Stu Littlefair does 40 @ 40
- Monday 4th July 2016
July 4th; 2016
The year after sending Rainshadow (F9a), Stu Littlefair – the UK’s favourite climbing astrophysicist and arch rival of kneebar-king Alex Barrows - has just celebrating his 40th birthday by doing 40 routes at Malham and Kilnsey.
Stu Littlefair climbing The Ashes (F7c+). Photo Steve Crowe
Enchainment projects have become much in vogue recently; Ron Fawcett’s original 100 routes in a day on grit yonks ago setting the early pace. Since then, link-ups like the Staffordshire Nose – where all the Joe Brown and Don Whillans routes in Staffordshire are done in a day - have become popular challenges. Others have taken it to extreme’s – quite literally. 2014 saw James ‘Caff’ McHaffie solo 100 Lakes Extremes in a day and Pete Whittaker doing likewise for 150 extremes in a day on Peak grit. Perhaps the toughest yet was the Pete Whittaker and Tom Randall monster Derbyshire/Staffordshire challenge when they did 125 routes and 22 miles of running in a 24 hour period.
So, back to Stuart’s 40@40 which unusually, he did on limestone. Stuart has been a regular at both Malham and Kilnsey for some time now where he has steadily worked his way up through the harder grades but his ‘enchainment’ project is quite different. Much to his credit, Stuart didn’t stick to easy routes either – Raindogs (F8a) for example was on his list although having redpointed Rainshadow last year then it’s reasonable to believe that he had Raindogs ‘off pat’.
Stu and Jules Littlefair. Photo Iain Macdonald
For the record he’s the list of route he did starting first with Malham and then moving over to Kilnsey.
CLIMBER have been in touch with Stuart with a few questions:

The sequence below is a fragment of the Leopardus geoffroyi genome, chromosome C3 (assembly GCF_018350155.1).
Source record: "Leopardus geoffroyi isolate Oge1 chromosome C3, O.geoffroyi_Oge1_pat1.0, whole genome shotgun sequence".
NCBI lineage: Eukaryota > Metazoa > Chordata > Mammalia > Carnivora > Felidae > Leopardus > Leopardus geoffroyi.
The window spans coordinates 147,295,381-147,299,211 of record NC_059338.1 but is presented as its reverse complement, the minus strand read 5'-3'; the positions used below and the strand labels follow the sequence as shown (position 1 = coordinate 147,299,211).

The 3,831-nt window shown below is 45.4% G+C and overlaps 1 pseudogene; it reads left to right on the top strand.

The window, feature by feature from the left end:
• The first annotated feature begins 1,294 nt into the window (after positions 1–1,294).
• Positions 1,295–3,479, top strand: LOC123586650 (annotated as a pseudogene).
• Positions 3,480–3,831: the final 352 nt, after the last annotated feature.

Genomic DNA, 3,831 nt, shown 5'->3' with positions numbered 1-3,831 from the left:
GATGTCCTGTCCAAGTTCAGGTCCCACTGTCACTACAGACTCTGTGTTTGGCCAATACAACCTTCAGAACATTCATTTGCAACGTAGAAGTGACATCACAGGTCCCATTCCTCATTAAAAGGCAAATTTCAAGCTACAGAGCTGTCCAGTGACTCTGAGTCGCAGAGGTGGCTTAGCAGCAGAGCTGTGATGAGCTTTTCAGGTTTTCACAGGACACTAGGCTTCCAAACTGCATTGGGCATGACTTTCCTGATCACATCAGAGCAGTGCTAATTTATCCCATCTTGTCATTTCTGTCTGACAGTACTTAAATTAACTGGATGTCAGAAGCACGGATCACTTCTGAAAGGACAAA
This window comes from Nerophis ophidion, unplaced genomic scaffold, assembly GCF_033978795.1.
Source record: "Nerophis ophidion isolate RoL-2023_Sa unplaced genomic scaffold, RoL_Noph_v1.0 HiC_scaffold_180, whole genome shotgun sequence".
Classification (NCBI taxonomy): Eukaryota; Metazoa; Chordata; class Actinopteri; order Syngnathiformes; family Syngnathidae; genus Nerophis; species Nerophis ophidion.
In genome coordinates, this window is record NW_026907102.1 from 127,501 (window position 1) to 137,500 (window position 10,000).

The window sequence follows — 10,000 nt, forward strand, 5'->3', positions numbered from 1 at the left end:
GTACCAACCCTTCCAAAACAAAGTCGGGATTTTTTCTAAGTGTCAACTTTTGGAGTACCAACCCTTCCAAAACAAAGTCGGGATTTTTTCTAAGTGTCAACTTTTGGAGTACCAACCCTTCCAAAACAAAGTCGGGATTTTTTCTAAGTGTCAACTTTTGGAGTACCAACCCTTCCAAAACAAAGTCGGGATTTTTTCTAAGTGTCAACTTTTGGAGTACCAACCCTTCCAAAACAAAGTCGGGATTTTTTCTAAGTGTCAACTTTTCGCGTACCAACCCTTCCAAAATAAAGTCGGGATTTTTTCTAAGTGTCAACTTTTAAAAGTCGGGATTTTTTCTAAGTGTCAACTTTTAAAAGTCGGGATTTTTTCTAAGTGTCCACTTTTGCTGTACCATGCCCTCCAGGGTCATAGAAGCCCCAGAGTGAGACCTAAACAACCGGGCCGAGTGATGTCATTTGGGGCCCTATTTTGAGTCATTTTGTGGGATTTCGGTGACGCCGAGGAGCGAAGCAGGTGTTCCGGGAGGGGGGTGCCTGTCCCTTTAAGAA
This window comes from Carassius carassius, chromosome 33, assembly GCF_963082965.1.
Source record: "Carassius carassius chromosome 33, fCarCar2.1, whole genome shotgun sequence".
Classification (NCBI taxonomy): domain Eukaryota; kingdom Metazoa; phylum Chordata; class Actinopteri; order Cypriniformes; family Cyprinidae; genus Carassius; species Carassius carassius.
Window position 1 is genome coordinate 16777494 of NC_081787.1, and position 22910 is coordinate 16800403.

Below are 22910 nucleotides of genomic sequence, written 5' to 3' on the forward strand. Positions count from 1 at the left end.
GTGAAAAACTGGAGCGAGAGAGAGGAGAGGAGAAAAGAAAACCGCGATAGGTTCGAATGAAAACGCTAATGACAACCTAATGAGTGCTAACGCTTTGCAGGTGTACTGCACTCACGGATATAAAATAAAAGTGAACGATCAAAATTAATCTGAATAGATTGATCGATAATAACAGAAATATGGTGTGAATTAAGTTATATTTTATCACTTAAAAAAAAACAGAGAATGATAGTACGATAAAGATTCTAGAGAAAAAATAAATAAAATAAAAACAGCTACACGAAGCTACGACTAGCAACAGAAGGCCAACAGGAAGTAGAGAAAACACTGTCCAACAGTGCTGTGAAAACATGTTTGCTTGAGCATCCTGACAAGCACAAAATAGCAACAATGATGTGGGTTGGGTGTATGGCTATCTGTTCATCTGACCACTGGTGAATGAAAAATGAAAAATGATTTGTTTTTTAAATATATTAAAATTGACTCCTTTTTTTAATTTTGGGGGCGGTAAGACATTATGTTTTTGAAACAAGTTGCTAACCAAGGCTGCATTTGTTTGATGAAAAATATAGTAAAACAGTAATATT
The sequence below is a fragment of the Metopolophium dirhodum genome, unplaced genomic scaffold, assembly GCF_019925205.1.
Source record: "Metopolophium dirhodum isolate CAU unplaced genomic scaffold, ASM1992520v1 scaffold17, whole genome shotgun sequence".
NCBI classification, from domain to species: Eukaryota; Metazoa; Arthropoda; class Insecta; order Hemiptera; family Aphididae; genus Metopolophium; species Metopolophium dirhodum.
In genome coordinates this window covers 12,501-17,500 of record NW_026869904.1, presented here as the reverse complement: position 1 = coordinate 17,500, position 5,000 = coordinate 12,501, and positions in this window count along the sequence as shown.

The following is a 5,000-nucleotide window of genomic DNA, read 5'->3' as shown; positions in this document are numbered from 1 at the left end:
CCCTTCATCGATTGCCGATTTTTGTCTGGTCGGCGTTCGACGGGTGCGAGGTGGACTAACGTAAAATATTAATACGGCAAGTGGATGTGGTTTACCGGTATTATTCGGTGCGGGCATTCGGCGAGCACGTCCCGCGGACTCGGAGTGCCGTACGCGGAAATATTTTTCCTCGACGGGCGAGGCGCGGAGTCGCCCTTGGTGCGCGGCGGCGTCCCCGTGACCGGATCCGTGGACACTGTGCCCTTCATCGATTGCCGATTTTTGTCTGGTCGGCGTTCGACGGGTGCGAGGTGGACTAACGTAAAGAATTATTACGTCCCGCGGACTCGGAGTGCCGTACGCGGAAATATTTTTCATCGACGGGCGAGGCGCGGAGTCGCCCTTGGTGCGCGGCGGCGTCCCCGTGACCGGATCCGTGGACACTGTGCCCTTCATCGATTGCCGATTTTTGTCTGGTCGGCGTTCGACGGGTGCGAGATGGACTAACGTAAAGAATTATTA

How did you come up with the 40@40 challenge?
I was inspired to do the 40@40 by the summer challenges Tom Randall & Pete Whittaker do. I fancied something similar. I also knew there was a fine tradition of climbing your age in routes but usually on quite easy routes, and usually by people in their twenties, so I thought it was about time someone did it properly.
Did you climb the routes as they appear in the list in left-to-right order and if so, is there a subliminal message for peeps to get their head's around?
The list is in R-L order so I wouldn't forget where the routes were once my brain stopped working. I actually climbed the routes in a highly scientific order designed to maximise the chances of success. Or I picked the one I fancied climbing next, I forget which.
Alex Barrows wants to know how many kneebars you used?
Good question about the kneebars. I was very worried about the historical significance of this important day out and so I eschewed all kneebars and, in many cases all technique whatsoever. That way there can be no questions asked.
When are you gonna stop messing about and get on an F9a+?
I'll get on a 9a+ soon, I promise. But first I just need to sleep for a few days.
Update: Stu also thanked his supports including his belayers, and route equipers who climbed the routes twice - once to put the gear in and then to remove it afterwards; "Massive thanks to everyone who helped on the day! Special thanks to Karin Magog and Steve Crowe who equipped half of Kilnsey. Rob Sutton and Jules Littlefair and Matt Pascoe for all day belaying skills and to my family for hanging out all day and winding me up. Last but not least: thanks Paul Bennett for the Haribo!" Stu.